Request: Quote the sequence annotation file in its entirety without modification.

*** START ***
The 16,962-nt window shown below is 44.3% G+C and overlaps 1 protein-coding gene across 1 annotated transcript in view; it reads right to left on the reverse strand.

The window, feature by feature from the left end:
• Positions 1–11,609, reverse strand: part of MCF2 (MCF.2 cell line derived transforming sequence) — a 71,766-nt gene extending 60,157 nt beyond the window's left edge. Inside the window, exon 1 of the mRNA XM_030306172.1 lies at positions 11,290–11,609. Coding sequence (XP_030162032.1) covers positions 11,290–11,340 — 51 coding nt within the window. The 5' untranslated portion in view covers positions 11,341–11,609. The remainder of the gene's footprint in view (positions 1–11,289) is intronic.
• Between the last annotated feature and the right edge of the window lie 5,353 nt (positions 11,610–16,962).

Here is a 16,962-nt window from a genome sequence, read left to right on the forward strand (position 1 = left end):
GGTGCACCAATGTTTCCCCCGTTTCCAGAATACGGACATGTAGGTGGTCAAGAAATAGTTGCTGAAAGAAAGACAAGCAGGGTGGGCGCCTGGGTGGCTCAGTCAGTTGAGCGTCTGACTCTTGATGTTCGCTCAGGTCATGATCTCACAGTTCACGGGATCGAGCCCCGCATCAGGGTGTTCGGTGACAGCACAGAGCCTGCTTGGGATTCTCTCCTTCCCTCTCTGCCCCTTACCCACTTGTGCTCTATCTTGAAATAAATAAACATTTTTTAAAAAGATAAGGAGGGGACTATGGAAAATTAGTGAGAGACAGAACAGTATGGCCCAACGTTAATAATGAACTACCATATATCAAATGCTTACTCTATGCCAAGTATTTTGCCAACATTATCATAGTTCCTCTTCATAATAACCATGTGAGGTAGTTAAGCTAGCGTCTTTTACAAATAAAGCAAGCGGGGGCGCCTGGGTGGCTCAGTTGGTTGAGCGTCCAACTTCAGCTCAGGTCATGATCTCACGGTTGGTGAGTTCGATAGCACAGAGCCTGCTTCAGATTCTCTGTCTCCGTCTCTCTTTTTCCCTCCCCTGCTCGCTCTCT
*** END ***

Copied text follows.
The 16,962-nt window shown below is 44.3% G+C and overlaps 1 protein-coding gene across 1 annotated transcript in view; it reads right to left on the reverse strand.

The window, feature by feature from the left end:
• Positions 1–11,609, reverse strand: part of MCF2 (MCF.2 cell line derived transforming sequence) — a 71,766-nt gene extending 60,157 nt beyond the window's left edge. Inside the window, exon 1 of the mRNA XM_030306172.1 lies at positions 11,290–11,609. Coding sequence (XP_030162032.1) covers positions 11,290–11,340 — 51 coding nt within the window. The 5' untranslated portion in view covers positions 11,341–11,609. The remainder of the gene's footprint in view (positions 1–11,289) is intronic.
• Between the last annotated feature and the right edge of the window lie 5,353 nt (positions 11,610–16,962).

Here is a 16,962-nt window from a genome sequence, read left to right on the forward strand (position 1 = left end):
GGTGCACCAATGTTTCCCCCGTTTCCAGAATACGGACATGTAGGTGGTCAAGAAATAGTTGCTGAAAGAAAGACAAGCAGGGTGGGCGCCTGGGTGGCTCAGTCAGTTGAGCGTCTGACTCTTGATGTTCGCTCAGGTCATGATCTCACAGTTCACGGGATCGAGCCCCGCATCAGGGTGTTCGGTGACAGCACAGAGCCTGCTTGGGATTCTCTCCTTCCCTCTCTGCCCCTTACCCACTTGTGCTCTATCTTGAAATAAATAAACATTTTTTAAAAAGATAAGGAGGGGACTATGGAAAATTAGTGAGAGACAGAACAGTATGGCCCAACGTTAATAATGAACTACCATATATCAAATGCTTACTCTATGCCAAGTATTTTGCCAACATTATCATAGTTCCTCTTCATAATAACCATGTGAGGTAGTTAAGCTAGCGTCTTTTACAAATAAAGCAAGCGGGGGCGCCTGGGTGGCTCAGTTGGTTGAGCGTCCAACTTCAGCTCAGGTCATGATCTCACGGTTGGTGAGTTCGATAGCACAGAGCCTGCTTCAGATTCTCTGTCTCCGTCTCTCTTTTTCCCTCCCCTGCTCGCTCTCT